Forum home Wildlife gardening

Best ivy plant for wildlife?

I want to plant some ivy to grow up a garden wall and provide ground cover, nectar and cover for wildlife. Which variety would be best for this? 

I believe Hedera helix is the English native plant, but I understand Irish Ivy Hedera hibernica is good too?

Im happy for the wall to get covered in ivy, despite lots of folk not liking this due to risk of damage, but I'm happy with that.
«13

Posts

  • FireFire Posts: 18,946
    I had Hedera hibernica it was excellent for late flowering.

  • FairygirlFairygirl Posts: 54,762
    Any of those are good @LeadFarmer, especially if you let them get to the stage where they're mature enough to flower. That's a real benefit.  :)
    They will spread across the floor though, so you'll have to keep an eye on that if there's other planting nearby. 
    It's a place where beautiful isn't enough of a word....



    I live in west central Scotland - not where that photo is...
  • In order to reach the 'arborial' stage the ivy has to get to the top of its support ... it then stops clinging and forms bushy growth which bears flowers and fruits ... so it can take a little while to get there.   :)

    Gardening in Central Norfolk on improved gritty moraine over chalk ... free-draining.





  • Balgay.HillBalgay.Hill Posts: 1,085
    I find cuttings take very easily. Simply take a section with a bit of root and plonk it straight into the soil where you want it to grow.
    Sunny Dundee
  • LG_LG_ Posts: 4,345
    edited December 2021
    Dan Pearson implies, and the tutor on my last course stated, that if you take and grow cuttings from arboreal ivy, the new plant remains arboreal (ie it flowers). I saw some in DP's plantings at King's Cross (London), so it sounds promising, and I'm experimenting with some at the moment. However, I doubt it clings or climbs like regular ivy. Perhaps a combination of climbing ivy for coverage, and (eg) Hedera helix 'Arborescens' would offer the most to wildlife?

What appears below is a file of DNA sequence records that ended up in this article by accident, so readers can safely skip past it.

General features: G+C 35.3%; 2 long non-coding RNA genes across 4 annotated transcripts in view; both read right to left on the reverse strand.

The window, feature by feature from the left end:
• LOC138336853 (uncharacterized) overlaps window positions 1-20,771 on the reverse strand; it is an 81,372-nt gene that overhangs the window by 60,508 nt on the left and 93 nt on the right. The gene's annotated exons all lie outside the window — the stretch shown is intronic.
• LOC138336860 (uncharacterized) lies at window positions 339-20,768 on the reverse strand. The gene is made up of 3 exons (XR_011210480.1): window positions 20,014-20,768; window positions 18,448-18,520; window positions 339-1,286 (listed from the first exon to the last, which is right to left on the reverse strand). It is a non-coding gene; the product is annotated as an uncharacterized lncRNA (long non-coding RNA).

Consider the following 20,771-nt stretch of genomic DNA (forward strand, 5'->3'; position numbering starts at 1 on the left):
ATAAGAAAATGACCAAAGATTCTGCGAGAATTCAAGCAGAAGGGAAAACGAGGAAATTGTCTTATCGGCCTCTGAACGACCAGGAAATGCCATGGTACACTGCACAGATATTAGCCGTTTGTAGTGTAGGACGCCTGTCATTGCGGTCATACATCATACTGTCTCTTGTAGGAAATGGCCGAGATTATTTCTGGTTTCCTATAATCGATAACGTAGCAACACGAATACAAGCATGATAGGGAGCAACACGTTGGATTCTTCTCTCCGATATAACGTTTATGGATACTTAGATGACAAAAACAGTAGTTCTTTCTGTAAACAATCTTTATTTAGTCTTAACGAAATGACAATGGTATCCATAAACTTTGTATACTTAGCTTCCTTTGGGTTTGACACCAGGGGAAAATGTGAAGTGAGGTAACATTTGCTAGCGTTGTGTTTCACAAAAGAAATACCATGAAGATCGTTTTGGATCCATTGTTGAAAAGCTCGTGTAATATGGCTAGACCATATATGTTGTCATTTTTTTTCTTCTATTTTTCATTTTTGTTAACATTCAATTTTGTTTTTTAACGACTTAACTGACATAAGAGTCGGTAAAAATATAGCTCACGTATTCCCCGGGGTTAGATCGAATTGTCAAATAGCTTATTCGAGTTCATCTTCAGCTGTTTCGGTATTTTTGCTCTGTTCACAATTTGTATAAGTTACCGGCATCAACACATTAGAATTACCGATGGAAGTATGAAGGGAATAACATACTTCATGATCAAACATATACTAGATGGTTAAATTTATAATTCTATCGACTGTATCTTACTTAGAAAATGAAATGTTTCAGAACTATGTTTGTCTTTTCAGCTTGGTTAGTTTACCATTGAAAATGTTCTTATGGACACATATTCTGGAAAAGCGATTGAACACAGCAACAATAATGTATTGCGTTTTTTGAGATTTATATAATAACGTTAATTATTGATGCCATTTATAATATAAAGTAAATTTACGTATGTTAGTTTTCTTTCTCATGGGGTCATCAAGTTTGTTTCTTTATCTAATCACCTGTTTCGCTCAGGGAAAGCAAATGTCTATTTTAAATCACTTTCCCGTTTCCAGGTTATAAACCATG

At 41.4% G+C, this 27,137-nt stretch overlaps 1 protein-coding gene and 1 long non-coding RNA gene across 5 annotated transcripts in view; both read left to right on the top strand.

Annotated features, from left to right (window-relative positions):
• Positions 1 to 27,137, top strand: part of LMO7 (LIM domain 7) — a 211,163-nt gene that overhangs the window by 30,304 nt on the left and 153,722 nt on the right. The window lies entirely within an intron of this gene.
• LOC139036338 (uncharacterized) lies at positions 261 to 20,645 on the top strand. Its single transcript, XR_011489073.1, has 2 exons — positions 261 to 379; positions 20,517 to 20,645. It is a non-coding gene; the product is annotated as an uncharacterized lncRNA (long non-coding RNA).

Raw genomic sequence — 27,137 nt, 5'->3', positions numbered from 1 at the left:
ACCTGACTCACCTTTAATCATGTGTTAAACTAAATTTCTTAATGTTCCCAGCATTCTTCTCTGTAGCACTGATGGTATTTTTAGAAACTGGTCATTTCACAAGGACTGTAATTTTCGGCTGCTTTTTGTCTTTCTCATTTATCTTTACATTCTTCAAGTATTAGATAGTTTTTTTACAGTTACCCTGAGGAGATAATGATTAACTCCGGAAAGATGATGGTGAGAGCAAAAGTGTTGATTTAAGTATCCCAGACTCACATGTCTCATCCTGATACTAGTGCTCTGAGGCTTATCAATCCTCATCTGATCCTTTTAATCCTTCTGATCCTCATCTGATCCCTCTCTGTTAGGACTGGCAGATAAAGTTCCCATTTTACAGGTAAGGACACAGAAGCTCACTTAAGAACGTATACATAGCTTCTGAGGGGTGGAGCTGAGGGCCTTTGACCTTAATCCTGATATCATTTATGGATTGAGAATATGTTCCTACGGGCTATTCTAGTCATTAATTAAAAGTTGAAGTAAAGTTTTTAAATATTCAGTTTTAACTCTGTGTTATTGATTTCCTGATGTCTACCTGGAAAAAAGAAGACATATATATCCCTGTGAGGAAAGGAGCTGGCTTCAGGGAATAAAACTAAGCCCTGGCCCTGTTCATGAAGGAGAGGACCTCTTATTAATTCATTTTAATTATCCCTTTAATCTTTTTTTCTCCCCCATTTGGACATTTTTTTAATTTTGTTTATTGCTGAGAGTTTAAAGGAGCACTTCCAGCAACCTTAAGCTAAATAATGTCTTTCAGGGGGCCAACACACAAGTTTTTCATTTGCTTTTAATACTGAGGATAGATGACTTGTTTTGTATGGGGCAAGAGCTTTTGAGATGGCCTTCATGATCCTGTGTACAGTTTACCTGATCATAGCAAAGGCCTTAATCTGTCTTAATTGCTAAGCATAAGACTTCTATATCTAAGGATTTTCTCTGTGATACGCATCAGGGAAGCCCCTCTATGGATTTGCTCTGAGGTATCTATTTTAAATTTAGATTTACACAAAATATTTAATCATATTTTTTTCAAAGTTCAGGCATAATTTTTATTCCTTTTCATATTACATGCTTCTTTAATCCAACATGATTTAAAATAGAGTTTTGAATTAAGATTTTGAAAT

'If you have a garden and a library, you have everything you need.'
    - Cicero
  • Yes, I've seen a planting of arboreal ivy ... it was a dense triangular underplanting of some trees (silver birch possibly)  I think it was about 2 ft tall  .... it looked great .... no clinging or climing whatsoever.  I wish I could remember where I saw it ...🤔

    Gardening in Central Norfolk on improved gritty moraine over chalk ... free-draining.





  • LeadFarmerLeadFarmer Posts: 1,482
    With Hedera helix 'Arborescens' being non climbing, can it be trained up a wall or does it simply creep along the ground?
  • DovefromaboveDovefromabove Posts: 87,852
    edited December 2021
    It doesn't do either ... it's name 'arborescens' relates to it being 'like a tree' ... it self supports on a single stem like a small bush. 

    Ivy has two stages ... the creeping climbing stage, and then, when it's grown up it's support as far as it can it changes its form and becomes bushy and non clinging ... this is the stage when it grows flowers and berries.  

    Lots of pics here

    https://nortonsafe.search.ask.com/search?q=hedera+helix+arborescens&page=1&ctype=pictures&geo=gb&locale=en_gb&doi=2019-12-10&cmpgn=nov19&o=APN12175&p2=^ET^nov19^&qo=navTop

    If you cut this top bushy part from the main ivy you can root it in the ground and it will just grow in this form.

    Gardening in Central Norfolk on improved gritty moraine over chalk ... free-draining.





  • LeadFarmerLeadFarmer Posts: 1,482
    It doesn't do either ... it's name 'arborescens' relates to it being 'like a tree' ... it self supports on a single stem like a small bush. 

    Ivy has two stages ... the creeping climbing stage, and then, when it's grown up it's support as far as it can it changes its form and becomes bushy and non clinging ... this is the stage when it grows flowers and berries.  

    I dint realise that, thanks.I'll try and remember to take a photo tomorrow of the wall I would like to cover with ivy.
  • LeadFarmerLeadFarmer Posts: 1,482
    Looking at ordering an ivy plant soon, but there are so many varieties of what appear to be Hedera Helix - Glacier, Goldchild, Pro di Bogliasco, White Wonder, Green Ripple etc.

    Would you say they all have the same beneficial qualities to wildlife and its just a matter of choosing which you prefer the look of, as well as maturing size? The wildlife aspect is the main reason I want some.


Sign In or Register to comment.